In the first part of the service, after each hymn we recite a prayer praising G-d’s mercy, reminding ourselves that He is slow to anger, grants pardon for sins, and deals righteously with His people. And then we recite the ancient thirteen word formula He taught Moses (Exodus 34:6-7) when he begged G-d to forgive the people for the sin of the Golden Calf.
We repeated the formula several times during the service. Each repetition seemed louder and more unified than the previous one, as if we drew strength from our prayers. We knew we were relying on G-d’s promise to always forgive the people Israel when they recite the formula, the Thirteen Attributes of G-d: The Lord, the Lord, God, Compassionate and Gracious, Slow to anger, and Abundant in Kindness and Truth, Preserver of kindness for thousands of generations, Forgiver of iniquity, willful sin, and error, and Who cleanses.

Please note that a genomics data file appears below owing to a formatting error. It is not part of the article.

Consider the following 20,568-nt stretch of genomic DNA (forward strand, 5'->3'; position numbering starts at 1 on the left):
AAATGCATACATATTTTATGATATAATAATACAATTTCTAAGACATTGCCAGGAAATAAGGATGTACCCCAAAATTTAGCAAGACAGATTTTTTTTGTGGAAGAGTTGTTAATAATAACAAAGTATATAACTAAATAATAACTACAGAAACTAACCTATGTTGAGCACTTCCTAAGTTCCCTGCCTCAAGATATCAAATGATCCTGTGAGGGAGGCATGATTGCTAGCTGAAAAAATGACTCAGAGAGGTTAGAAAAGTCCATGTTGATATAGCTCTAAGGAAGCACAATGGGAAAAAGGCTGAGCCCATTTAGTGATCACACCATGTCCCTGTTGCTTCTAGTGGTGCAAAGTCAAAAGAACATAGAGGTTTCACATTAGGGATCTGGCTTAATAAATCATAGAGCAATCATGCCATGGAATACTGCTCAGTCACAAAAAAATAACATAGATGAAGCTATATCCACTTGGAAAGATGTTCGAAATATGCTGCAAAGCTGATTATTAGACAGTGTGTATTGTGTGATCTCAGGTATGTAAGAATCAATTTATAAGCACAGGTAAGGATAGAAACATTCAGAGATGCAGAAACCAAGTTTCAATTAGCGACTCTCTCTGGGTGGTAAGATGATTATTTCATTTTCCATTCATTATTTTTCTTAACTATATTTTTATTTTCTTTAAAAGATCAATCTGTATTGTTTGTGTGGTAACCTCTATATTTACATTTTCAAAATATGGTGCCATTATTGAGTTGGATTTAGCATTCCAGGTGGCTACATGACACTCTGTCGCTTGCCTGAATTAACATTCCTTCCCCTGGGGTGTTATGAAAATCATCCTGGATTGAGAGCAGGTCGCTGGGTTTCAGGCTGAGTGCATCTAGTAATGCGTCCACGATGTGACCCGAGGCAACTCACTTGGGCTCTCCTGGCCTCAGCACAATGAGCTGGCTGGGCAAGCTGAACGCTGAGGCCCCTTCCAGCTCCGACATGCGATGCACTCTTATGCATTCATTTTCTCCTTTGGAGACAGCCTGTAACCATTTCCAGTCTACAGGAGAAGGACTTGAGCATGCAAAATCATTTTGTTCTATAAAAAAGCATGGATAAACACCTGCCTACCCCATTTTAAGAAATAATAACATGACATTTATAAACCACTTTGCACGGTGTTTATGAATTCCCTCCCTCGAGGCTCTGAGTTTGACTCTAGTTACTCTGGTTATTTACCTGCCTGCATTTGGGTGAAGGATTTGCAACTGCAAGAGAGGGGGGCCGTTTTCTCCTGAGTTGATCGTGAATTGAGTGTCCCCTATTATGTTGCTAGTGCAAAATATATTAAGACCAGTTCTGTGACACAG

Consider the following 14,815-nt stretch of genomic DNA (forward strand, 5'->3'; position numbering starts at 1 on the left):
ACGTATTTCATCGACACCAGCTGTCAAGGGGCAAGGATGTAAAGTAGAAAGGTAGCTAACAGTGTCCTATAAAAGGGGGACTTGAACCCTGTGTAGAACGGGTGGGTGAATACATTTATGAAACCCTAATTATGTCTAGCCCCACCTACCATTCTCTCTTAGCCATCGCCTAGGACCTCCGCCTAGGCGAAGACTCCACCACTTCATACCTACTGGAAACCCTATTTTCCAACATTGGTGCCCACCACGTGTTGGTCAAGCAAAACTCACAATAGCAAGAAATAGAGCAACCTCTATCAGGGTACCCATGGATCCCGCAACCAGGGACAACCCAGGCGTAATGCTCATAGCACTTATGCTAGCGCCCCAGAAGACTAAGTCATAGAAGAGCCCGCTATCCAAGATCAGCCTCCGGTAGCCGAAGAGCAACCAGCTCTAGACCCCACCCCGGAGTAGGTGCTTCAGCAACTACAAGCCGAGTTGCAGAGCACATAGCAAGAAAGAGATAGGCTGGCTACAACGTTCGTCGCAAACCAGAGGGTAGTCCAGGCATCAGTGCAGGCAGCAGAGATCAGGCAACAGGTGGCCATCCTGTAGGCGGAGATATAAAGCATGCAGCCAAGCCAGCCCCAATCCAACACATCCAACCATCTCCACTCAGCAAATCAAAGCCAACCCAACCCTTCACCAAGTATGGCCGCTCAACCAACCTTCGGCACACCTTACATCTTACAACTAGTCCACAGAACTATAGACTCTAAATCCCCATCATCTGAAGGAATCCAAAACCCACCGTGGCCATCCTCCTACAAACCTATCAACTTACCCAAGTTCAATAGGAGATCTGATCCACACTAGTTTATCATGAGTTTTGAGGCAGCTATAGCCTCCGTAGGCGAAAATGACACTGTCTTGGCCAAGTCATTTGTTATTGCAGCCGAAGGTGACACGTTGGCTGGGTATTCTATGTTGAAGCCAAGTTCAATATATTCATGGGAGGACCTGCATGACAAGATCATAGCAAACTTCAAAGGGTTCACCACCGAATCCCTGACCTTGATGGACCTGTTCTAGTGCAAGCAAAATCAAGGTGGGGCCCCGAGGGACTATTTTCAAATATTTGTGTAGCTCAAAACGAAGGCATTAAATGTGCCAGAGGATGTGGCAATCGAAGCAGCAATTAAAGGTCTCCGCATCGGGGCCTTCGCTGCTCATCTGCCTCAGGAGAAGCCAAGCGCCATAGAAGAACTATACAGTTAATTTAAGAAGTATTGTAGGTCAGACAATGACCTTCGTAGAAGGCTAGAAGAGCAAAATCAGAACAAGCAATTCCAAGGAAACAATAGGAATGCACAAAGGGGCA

The emotional peak of the service is the recitation of the vidui, the confession. It is phrased in the plural: ashamnu, we have been guilty, bogadnu, we have been treacherous, gozalnu, we have stolen. Because the number of possible sins is infinite, the list is alphabetical, one representative sin for each letter of the alphabet standing for all the transgressions that begin with that letter. It is up to each of us to determine how each applies to our own life in our private words to G-d.
By the end of the service I felt uplifted and energized. So I was very surprised when Allen told me as we walked home that it was after 2 AM. When I told my friend Ruth that I had not felt the time passing during Selichot, she said it was because Selichot are outside time.